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The Mark of Kane

[whitespace] Office Killer Catch As Catch Kane: Carol Kane stars a mild-mannered woman driven to serial killing in Cindy Sherman's 'Office Killer.'

In 'Office Killer,' the star
outshines the story

By Richard von Busack

IT'S BAD ENOUGH to see a film again and again and watch the stars keep their beauty, undiminished by time while everything in the world outside the theater gets uglier, smellier, dirtier, weirder, louder, fatter and closer to the ground. Worse than watching movie stars mocking us with their eternal youth, though, is seeing a star's image change over the years.

Carol Kane, the lead in the camp horror film Office Killer, has undergone this kind of change. It's hard to forget her debut as a sweet faun of a hooker hired to relieve Randy Quaid of his virginity in The Last Detail. I read a stray piece of gossip (from Mel Brooks?) that Kane was, at the time of The Last Detail (1973), on some sort of reverse-vegan dietary kick, subsiding entirely on dairy products, especially cottage cheese. Seeing how albino-pale she was in those days, the tale is credible. She was--still is, if you rent the movie--an unusual beauty, and I should have predicted that she'd be doing horror films in 25 years.

Well, now it's 1998, and here is Kane as Dorine Douglas, a meek little murderess with painted-on eyebrows, the kind of too-tight coiffure that suggests Balkan beauty parlors and the deliberate enunciation of the true drip. It's a comic part--essentially, Agnes Gootch from Auntie Mame. The director, noted photographer Cindy Sherman, uses Kane's paleness for camp value in a typical serial-killer tale. Of course, the photography is artful, as one would expect from Sherman, but there is only one big idea in Office Killer: Kane's job, which pushes her to homicide, is at the dysfunctional Constant Consumer magazine. The rivalries and stresses of that kind of journalism are a believable way of goading Dorine into filling her basement with corpses preserved in various grisly ways. (I was pleased by one innovative murder of a mean asthmatic.)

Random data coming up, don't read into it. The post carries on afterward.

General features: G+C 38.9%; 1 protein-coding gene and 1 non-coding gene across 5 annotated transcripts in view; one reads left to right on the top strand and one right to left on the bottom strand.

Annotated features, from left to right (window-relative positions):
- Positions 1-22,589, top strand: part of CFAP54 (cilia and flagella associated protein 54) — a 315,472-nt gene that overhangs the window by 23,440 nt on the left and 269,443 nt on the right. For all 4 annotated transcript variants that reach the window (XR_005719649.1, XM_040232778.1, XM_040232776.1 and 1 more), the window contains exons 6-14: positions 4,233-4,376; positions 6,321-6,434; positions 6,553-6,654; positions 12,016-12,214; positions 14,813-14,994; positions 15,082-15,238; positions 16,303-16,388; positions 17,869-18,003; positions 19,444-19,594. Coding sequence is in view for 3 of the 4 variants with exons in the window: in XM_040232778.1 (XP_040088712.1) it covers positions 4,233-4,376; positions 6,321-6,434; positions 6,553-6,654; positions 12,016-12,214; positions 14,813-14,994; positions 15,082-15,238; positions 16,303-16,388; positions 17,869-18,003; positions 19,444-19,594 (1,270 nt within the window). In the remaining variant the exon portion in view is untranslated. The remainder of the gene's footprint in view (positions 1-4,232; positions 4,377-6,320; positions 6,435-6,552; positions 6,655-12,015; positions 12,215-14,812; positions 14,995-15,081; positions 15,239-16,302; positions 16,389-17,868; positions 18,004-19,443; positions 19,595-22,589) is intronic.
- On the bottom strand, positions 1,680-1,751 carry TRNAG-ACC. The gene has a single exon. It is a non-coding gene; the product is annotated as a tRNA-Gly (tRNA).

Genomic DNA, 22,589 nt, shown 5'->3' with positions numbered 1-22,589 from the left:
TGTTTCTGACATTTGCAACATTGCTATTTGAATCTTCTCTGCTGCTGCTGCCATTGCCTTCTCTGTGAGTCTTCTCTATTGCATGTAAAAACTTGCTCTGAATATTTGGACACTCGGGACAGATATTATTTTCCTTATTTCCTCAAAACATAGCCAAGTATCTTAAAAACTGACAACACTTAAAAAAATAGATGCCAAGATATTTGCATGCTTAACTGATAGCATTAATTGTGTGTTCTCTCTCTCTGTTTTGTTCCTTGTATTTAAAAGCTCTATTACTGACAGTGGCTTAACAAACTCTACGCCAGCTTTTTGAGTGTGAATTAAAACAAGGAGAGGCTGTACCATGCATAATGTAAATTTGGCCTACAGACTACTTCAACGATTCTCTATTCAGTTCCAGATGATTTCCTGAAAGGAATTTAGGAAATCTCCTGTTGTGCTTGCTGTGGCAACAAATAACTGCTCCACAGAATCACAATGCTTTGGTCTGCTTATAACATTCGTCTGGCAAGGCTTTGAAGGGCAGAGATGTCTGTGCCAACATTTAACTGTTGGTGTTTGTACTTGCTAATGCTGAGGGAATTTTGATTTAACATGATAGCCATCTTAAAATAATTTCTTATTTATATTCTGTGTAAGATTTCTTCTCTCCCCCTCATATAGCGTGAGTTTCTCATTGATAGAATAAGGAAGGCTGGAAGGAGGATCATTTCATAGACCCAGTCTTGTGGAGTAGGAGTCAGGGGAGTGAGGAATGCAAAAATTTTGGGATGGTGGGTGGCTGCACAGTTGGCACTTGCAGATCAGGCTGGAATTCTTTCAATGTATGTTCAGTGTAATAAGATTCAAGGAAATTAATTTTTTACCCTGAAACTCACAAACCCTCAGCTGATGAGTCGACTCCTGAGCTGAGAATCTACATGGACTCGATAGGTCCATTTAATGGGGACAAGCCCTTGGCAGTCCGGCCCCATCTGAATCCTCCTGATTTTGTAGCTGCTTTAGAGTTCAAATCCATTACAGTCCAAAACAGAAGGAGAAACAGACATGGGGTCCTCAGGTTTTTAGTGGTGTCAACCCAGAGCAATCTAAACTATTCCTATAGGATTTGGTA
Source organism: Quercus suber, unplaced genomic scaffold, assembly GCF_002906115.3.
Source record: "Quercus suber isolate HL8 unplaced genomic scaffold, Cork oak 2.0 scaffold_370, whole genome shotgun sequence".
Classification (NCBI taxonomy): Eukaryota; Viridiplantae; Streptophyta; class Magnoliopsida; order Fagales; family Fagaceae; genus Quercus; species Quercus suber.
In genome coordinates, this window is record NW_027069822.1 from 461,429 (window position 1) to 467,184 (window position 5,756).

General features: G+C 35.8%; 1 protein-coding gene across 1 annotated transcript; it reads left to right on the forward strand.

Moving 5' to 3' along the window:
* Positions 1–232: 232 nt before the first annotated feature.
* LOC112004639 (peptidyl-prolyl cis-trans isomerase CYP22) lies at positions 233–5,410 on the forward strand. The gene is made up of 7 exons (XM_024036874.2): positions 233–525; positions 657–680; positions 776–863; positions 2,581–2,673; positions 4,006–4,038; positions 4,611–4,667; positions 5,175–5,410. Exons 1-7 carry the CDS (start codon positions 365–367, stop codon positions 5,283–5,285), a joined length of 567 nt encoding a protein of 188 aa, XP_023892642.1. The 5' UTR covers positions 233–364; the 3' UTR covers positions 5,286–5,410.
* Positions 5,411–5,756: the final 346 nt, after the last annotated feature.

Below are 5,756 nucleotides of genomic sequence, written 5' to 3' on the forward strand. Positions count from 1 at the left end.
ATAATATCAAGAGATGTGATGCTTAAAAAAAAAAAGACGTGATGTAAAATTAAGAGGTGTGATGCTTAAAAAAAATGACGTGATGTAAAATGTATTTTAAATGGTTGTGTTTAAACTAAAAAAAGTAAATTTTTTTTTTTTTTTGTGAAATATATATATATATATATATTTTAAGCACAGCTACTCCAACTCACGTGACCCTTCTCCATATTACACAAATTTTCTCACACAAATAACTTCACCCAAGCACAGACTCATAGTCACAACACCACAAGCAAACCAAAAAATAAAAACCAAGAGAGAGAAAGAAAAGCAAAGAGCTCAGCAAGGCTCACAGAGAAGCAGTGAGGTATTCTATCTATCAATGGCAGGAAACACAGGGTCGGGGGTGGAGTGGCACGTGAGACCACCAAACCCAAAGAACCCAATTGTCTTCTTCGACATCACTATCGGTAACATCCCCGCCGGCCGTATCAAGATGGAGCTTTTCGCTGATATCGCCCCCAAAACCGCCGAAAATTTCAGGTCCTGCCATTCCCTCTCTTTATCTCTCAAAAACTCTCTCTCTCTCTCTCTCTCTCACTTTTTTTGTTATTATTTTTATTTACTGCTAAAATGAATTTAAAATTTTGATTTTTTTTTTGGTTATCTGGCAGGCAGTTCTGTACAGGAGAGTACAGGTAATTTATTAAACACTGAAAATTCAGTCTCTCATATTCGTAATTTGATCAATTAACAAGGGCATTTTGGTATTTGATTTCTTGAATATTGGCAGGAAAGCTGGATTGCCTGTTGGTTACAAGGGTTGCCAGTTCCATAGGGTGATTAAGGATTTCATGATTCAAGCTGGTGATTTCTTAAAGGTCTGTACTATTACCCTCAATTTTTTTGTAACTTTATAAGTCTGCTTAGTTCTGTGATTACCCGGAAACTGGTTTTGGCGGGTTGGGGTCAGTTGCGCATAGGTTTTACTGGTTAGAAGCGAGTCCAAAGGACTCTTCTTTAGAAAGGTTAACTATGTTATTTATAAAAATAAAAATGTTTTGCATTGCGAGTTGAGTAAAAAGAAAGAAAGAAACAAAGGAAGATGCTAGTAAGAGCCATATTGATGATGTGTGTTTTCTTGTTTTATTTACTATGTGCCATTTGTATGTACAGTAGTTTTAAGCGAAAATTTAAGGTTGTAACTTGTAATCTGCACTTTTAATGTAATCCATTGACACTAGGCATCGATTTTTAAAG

Kane's co-star is Jeanne Tripplehorn, that great beauty with the asymmetrical face--horror movies for her by 2022, no doubt. Eric Bogosian has a bit part, in flashback, as an incestuous dad. Bogosian acts like he writes, far too loud and far too obvious. (How can people call Quentin Tarantino the world's worst actor while Bogosian thrives?) A gross, minor movie like Office Killer wears its underachievement proudly; it's too affected to get under your skin as true horror does. Sherman acts as if she had freshly discovered the feminist side of the murderess plot, without also discovering some way to make such an oft-filmed story fresh. It's a slummer's movie, and if I'm being dismissive and patronizing, it's just because I'm trying to reflect its dismissable, patronizing tone. Nothing in it is as creepy as seeing Kane turned into a crone.

Office Killer (Unrated; 82 min.), directed by Cindy Sherman, written by Tom Kalin and Elise MacAdam, photographed by Russell Lee Fine and starring Carol Kane and Jeanne Tripplehorn.

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From the January 22-28, 1998 issue of Metro.

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